It was in Washington, DC that Marvin would make his life and fortune and his greatest impact. When the Weissberg family moved there in 1940, in the hope that defense mobilization would increase demand for his father Max’s services as a tailor, Washington, long a sleepy Southern town, was beginning to stir. Marvin’s initial impressions were not positive: The high school where he enrolled (and graduated from as a gangly 16-yar old) was racially segregated, and most of his teachers were patronage hires, beholden to the Southern Congressmen who ran the District’s government for decades. (To get some idea of Marvin’s longevity, his phys. ed. teacher was Red Auerbach.)
After serving in the Army and earning an engineering degree from the University of Maryland—and a series of abortive attempts to find work in other parts of the country– Marvin returned to Washington in the 1950s, hoping to make his way in commercial real estate. His big break came when John Thompson of the Southland Corporation engaged “Weissberg Brothers” (just Marvin, really) to scout Virginia locations for the company’s fast-growing 7-11 business. Marvin quickly grasped that the “other side of the Potomac” was fertile terrain, not only for convenience stores, but for office buildings and residential towers. He set out to realize that vision—wooing skeptical investors (he still had no money of his own), buying up land from oil storage companies and plumbing suppliers, overcoming the resistance of the reactionary, corrupt, and racist forces that had long held power in Arlington and persuading (relatively) progressive actors that the future lay in attracting the vanguard companies of that day. Within a decade, and in substantial part through Marvin’s diligence, salesmanship, and acumen, Rosslyn was transformed; the patchwork of pawn shops and unloved industrial parcels had, by the late 1960s, given way to gleaming 12-story Weissberg-built office buildings filled with employees of IBM, Honeywell, RCA, and DARPA, connected to Washington, physically (by the Roosevelt Bridge and eventually Metro), economically. In a very real sense, the seeds of the dynamic, multi-ethnic and politically progressive Northern Virginia of today were sewn in these early efforts.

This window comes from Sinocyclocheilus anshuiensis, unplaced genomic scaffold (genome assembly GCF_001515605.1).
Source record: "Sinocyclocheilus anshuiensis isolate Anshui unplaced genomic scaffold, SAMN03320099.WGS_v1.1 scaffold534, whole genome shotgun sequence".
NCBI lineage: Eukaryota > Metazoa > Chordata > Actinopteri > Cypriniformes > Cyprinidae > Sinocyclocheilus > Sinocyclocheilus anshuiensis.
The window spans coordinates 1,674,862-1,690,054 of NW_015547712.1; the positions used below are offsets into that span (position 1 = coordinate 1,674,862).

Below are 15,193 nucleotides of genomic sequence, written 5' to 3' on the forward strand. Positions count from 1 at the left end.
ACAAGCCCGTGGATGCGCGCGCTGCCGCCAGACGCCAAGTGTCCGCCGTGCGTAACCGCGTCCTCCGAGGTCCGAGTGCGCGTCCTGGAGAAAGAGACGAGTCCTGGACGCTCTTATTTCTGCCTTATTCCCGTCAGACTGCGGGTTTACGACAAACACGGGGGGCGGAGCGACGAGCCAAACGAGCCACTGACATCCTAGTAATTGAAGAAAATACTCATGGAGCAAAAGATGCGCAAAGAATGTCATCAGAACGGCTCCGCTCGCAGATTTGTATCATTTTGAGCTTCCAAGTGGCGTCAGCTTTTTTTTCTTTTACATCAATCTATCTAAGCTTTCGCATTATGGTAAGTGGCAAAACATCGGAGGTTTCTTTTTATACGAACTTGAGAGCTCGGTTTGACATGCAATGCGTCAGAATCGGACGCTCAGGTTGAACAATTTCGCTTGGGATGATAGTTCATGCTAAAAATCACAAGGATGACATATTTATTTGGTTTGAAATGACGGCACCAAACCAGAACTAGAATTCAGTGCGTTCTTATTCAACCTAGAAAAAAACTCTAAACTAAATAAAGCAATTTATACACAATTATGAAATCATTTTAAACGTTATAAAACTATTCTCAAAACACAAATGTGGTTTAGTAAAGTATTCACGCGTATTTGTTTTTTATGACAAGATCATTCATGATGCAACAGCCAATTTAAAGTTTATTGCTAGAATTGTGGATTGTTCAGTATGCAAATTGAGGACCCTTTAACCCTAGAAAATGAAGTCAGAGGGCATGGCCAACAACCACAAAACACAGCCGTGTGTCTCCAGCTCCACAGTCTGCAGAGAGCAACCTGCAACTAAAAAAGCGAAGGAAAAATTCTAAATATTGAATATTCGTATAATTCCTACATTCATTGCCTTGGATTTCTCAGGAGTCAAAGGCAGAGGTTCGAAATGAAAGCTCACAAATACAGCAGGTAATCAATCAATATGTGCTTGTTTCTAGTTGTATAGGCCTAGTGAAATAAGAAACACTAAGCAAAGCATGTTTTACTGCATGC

The defining features of Marvin’s success there — creativity, integrity, innovation, and a commitment to business deals where all sides walk away happy — were the hallmarks of his decades-long business career, which included developing prominent Northern Virginia properties like The Weslie, the Normandy and London apartment buildings, and the Flour Mill on the Georgetown Waterfront.
For decades, Marvin contributed significantly to nurturing and sustaining Washington’s theatre community. In the 1950s, he performed as an actor at Theatre Lobby, Washington’s first racially integrated troop, which staged performances in the alley behind St. Mathews Cathedral (Marvin remembered that after-show meals were a challenge because no nearby restaurants would serve them). Later, he was asked to join the Board of Arena Stage. where his main contribution was to Living Stage, Arena’s social justice company, which he helped secure its own home on 14th Street. When the Shakespeare Theatre was near collapse, he joined its Board and secured its move to Lansburgh, and, as a board member, provided a guiding hand when the Studio Theatre was developing its three-building complex. Even for the Washington theaters on whose boards Marvin did not serve, he was an avid audience member and generous donor, providing vitally needed support to Woolly Mammoth in particular.